Nuclear Whistleblower FAQ

Published on June 20, 2018

Q: What federal laws protect nuclear whistleblowers?

Whistleblowers in the nuclear power and nuclear weapons industries are specifically protected under section 211 of the Energy Reorganization Act.

Q: Who is protected?

Private sector employees and federal employees working for the Nuclear Regulatory Commission (NRC) or the Department of Energy, including:

  • Contractors or subcontractors,
  • Licensee of the NRC,
  • Contractors and subcontractors of an NRC licensee,
  • Applicant for a license and the applicant’s contractors and subcontractors.
Q: Who can file a complaint?

Any employee who believes he or she has been discriminated against in retaliation for "blowing the whistle" on a nuclear safety or quality control problem.

Q: What is illegal discrimination?

Almost any adverse change to the whistleblower's terms and conditions of employment is prohibited. This includes a wide range of actions from reprimands to terminations and blacklisting.

Q: Where should complaints be filed?

These laws are administered by the U.S. Department of Labor (DOL). Complaints may be filed orally or in writing and should be filed with the local OSHA Office of the DOL and/or mailed to:

U.S. Department of Labor
Office of the Assistant Secretary Occupational Safety and Health Administration (OSHA)
Room: S2315
200 Constitution Avenue Washington, D.C. 20210
(202) 693-2000

Q: What is the statute of limitations?

A nuclear industry employee filing a complaint under the Energy Reorganization Act must file within 180 days after a violation occurs. According to the Occupational Safety and Health Administration, the date of the postmark, facsimile transmittal, e-mail communication, telephone call, hand-delivery, delivery to a third-party commercial carrier, or in-person filing at an OSHA office will be considered the date of filing.

Q: What happens after a whistleblower files a complaint?

Upon receiving a complaint, the Secretary of Labor shall complete an investigation within 30 days. The Secretary will notify the whistleblower and alleged violator of the investigation results. Within 90 days, unless the Secretary terminates the proceeding of the complaint based on a settlement with the alleged violator, the Secretary will provide relief to the whistleblower or deny the complaint. An order by the Secretary will be made on record and there will be an opportunity for a public hearing.

Q: Can I file in federal court?

The Atomic Energy Act was recently amended to permit employees to file claims in federal court if the DOL fails to issue its final decision within one year.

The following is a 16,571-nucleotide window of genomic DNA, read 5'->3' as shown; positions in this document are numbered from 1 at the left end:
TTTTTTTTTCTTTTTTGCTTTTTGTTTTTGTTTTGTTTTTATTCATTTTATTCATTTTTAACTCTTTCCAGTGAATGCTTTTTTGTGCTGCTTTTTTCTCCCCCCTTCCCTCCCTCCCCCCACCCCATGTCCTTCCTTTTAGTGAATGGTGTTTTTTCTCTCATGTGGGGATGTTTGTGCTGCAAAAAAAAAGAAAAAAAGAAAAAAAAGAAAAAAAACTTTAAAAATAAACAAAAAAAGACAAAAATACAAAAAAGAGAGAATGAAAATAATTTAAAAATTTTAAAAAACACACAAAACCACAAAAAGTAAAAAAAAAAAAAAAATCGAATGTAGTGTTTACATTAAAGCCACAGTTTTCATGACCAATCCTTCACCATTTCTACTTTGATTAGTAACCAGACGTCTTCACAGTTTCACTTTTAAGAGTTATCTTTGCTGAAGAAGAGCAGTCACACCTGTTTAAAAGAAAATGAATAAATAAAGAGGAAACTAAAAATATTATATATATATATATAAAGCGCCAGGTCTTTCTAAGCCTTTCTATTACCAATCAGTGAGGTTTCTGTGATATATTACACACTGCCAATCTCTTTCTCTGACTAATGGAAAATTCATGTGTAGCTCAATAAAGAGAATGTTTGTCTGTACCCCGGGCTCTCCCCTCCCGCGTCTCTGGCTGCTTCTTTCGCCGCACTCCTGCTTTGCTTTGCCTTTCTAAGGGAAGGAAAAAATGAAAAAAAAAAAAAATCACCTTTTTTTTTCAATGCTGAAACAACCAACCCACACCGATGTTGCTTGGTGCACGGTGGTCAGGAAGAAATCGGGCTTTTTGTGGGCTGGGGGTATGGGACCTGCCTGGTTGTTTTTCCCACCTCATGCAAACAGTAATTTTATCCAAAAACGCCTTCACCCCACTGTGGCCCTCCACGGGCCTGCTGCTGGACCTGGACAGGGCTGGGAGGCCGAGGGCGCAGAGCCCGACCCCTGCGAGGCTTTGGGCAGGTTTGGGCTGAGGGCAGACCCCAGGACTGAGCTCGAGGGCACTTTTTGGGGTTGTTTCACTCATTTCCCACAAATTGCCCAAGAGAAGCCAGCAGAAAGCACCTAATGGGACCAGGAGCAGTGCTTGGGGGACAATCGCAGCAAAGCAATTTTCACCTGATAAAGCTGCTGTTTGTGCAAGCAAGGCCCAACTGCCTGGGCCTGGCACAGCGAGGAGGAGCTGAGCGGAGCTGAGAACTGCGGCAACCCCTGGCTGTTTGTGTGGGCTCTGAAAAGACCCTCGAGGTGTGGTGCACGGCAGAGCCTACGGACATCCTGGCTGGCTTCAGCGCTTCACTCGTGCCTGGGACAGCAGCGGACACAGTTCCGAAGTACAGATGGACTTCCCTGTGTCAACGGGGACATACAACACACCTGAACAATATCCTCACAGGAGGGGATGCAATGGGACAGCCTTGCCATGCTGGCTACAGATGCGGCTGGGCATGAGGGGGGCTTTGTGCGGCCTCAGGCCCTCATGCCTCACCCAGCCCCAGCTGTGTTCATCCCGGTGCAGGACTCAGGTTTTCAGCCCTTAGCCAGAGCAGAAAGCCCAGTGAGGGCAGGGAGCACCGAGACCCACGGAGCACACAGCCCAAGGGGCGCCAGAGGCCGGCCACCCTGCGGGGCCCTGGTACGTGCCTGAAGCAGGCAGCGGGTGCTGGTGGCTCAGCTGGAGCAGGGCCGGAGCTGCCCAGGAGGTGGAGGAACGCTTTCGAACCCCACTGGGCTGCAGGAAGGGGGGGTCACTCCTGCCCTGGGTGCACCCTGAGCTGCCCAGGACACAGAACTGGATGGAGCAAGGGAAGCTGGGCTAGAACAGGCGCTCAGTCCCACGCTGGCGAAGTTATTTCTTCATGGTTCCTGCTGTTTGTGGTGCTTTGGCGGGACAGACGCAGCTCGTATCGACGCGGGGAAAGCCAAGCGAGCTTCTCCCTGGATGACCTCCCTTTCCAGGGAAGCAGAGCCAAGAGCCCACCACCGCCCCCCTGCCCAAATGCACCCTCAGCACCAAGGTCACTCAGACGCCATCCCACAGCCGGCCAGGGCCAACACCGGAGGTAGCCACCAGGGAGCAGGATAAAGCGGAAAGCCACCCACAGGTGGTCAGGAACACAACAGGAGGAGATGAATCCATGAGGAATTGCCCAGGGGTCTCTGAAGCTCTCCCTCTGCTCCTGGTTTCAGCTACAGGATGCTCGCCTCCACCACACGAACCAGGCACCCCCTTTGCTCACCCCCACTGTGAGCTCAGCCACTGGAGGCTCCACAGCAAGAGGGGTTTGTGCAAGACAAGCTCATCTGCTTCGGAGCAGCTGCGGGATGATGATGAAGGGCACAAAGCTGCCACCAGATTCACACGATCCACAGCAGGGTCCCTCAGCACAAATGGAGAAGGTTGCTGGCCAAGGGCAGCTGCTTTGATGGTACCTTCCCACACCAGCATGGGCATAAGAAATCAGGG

Q: What remedies are available to employees under the Energy Reorganization Act's whistleblower law?

  • Reinstatement
  • Back pay with interest
  • A complete “make whole” remedy (including restoration of seniority/sick leave, etc.)
  • Compensatory damages (for emotional distress and loss of professional reputation)
  • Attorneys’ fees and costs
  • “Affirmative Relief” (such as requiring a letter of apology and formal posting of the decision)
  • Exemplary damages are available under the Safe Drinking Water Act and Toxic Substances Control Act.

  • To view a major decision on damages in a nuclear case, see Hobby v. Georgia Power Co.

Q: Do other laws protect whistleblowers?

Many states have enacted laws to protect whistleblowers. Most of these laws have a longer statute of limitations and other benefits unavailable under federal law. If an employee is reporting fraud by a government contractor, these concerns may be covered under the False Claims Act. To report these concerns, please fill out our confidential legal intake form.

Q: How can I get help?

If you need additional help or want to contact an attorney, please fill out a confidential intake form. To learn more about how NWC assists whistleblowers, please visit our Find an Attorney page.

The New Whistleblower's Handbook: A Step-by-Step Guide to Doing What's Right and Protecting Yourself (Lyons Press, 2017) is the first-ever consumer's guide to whistleblowing. It contains clear and comprehensive rules that fully explain the how to effectively blow the whistle. It is very important that you review this resource in order to determine what laws may protect you and whether you need to take immediate action to protect your rights.

Please read the FAQ disclaimer.

The material in this FAQ may not reflect the most current legal developments. The content and interpretation of the law addressed herein is subject to revision. We disclaim all liability in respect to actions taken or not taken based on any or all the contents of this website or in this FAQ. Before acting on any information or material in this web site, we strongly recommend you seek a qualified whistleblower attorney.

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